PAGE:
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Effect of Irrigation Methods and System Management on Water Application Efficiency

Pair, Claude H. (1963) Effect of Irrigation Methods and System Management on Water Application Efficiency. pp. 16.145-16.159. In: Int. Comm. on Irrig. and Drain., 5th Congr. 1963.

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Efficient use of water in irrigated agriculture is as important in
areas of plentiful water supply as it is in water-short areas. Much
of the water delivered to the farm for irrigation is lost while applying
it to the land because of the system management practices followed.

Field-water application efficiency is the precentage of water
delivered to a field that is stored in the soil within the root zone of
the growing crop. Factors affecting field-water application efficiency
in irrigation are climate, soil, crop, water supply, topography, method
of irrigation, irrigation system design, and irrigation system operation.

Water is applied to the land by four general methods: flooding,
furrows, sprinkler, and subirrigation. Each of these methods has
charactersitic water losses, but all losses can be classified under
evaporation, deep percolation, or runoff.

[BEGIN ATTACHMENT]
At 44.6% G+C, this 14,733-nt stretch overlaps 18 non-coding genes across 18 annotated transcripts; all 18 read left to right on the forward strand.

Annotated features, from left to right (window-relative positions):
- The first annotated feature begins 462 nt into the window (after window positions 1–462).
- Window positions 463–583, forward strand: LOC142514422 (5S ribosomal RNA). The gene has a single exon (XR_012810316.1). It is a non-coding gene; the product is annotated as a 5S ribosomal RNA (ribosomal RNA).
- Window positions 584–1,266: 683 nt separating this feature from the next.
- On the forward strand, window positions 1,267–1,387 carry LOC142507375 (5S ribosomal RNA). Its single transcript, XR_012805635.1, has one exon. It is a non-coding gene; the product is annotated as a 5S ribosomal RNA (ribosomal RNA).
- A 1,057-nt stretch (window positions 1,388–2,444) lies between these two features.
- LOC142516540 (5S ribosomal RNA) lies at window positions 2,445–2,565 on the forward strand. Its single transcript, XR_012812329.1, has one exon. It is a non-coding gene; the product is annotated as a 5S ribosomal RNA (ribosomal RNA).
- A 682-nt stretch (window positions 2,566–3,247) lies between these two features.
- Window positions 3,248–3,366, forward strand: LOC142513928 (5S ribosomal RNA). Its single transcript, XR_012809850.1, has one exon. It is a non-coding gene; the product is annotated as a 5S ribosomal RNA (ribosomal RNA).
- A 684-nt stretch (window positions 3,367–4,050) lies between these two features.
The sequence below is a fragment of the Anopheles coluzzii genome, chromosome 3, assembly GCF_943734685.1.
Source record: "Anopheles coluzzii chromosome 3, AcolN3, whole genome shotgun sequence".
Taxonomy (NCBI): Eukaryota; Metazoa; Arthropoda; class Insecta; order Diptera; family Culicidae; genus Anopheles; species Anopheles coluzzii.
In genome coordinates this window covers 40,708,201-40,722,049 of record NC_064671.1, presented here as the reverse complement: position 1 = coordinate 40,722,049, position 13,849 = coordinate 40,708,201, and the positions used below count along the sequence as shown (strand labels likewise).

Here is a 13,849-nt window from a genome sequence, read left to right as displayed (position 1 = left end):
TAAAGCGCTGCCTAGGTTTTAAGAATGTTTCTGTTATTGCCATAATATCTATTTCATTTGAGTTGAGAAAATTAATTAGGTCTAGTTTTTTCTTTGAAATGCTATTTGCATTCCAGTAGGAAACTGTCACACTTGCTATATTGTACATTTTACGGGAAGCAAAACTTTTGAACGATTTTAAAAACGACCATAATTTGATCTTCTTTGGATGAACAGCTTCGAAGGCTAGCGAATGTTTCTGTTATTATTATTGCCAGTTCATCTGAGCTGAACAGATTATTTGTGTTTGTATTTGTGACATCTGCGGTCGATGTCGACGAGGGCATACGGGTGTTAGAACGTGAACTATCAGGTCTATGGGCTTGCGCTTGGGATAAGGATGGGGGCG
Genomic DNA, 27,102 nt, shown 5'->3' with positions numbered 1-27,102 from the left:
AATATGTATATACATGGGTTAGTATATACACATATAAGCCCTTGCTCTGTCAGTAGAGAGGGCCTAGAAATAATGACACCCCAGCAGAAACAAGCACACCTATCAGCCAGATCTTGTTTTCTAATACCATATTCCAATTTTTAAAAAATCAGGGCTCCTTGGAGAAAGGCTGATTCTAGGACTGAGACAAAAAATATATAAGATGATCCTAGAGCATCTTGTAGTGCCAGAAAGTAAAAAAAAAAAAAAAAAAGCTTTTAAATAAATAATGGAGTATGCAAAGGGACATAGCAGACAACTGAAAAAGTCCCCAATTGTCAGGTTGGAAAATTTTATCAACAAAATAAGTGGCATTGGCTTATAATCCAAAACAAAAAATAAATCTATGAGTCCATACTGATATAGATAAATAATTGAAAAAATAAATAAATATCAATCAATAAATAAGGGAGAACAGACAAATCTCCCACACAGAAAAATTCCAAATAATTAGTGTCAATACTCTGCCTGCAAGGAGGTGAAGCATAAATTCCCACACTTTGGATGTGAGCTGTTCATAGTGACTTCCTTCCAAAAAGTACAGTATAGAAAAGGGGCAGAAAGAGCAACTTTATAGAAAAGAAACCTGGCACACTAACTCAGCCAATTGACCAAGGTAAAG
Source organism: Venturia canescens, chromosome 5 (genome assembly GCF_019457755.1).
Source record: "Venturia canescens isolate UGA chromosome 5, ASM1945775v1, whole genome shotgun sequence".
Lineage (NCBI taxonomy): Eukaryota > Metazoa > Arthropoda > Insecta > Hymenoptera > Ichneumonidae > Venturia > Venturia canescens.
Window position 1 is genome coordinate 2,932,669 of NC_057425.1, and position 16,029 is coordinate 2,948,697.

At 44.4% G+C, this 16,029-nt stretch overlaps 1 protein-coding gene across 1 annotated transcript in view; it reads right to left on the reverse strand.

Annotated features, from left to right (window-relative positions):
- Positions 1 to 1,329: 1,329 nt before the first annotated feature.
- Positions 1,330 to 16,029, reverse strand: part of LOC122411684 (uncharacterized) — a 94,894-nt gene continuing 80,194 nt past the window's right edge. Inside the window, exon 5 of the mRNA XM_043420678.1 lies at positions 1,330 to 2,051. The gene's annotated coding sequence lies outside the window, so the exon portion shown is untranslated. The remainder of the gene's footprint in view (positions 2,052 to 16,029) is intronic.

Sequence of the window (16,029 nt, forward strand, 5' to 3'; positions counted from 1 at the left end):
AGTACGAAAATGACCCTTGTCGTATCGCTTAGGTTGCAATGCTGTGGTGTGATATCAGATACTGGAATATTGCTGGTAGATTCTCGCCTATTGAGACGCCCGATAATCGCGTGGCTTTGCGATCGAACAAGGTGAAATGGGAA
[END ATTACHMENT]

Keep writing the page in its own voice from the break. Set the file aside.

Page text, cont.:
Water-application efficiency studies have been conducted at a
number of locations in the United States. This paper summarizes a
study conducted near Boise, Idaho to compare the field-water application
efficiencies of the furrow, border, contour border, and sprinkler
methods of irrigation of crops in a grain-legume rotation on 3 to 5
per cent slopes.

The contour border method of irrigation gave the highest water
application efficiency for the greater depth of soil moisture, replacement
each irrigation, whereas the, sprinkler method gave the highest
efficiency for shallow depths of soil moisture replacement.

The water application efficiency obtained in the Boise study was
higher than those measured on farmer irrrigated fields with similar
soils, slopes, and crops. This was because more control equipment,
more labor, and better land preparation were used in the detailed

Maximum water application efficiency requires good water control
equipment, proper land preparation, correct irrigation system
designs, and proper management of the irrigation system.

Item Type: Conference or Workshop Item (Paper)
NWISRL Publication Number: 0005
Additional Information: Question 16, R. 10,
Subjects: Practical farm efficiency
Mass Import - autoclassified (may be erroneous)
Depositing User: Dan Stieneke
Date Deposited: 20 Nov 2010 21:57
Last Modified: 16 Mar 2017 15:59
Item ID: 1038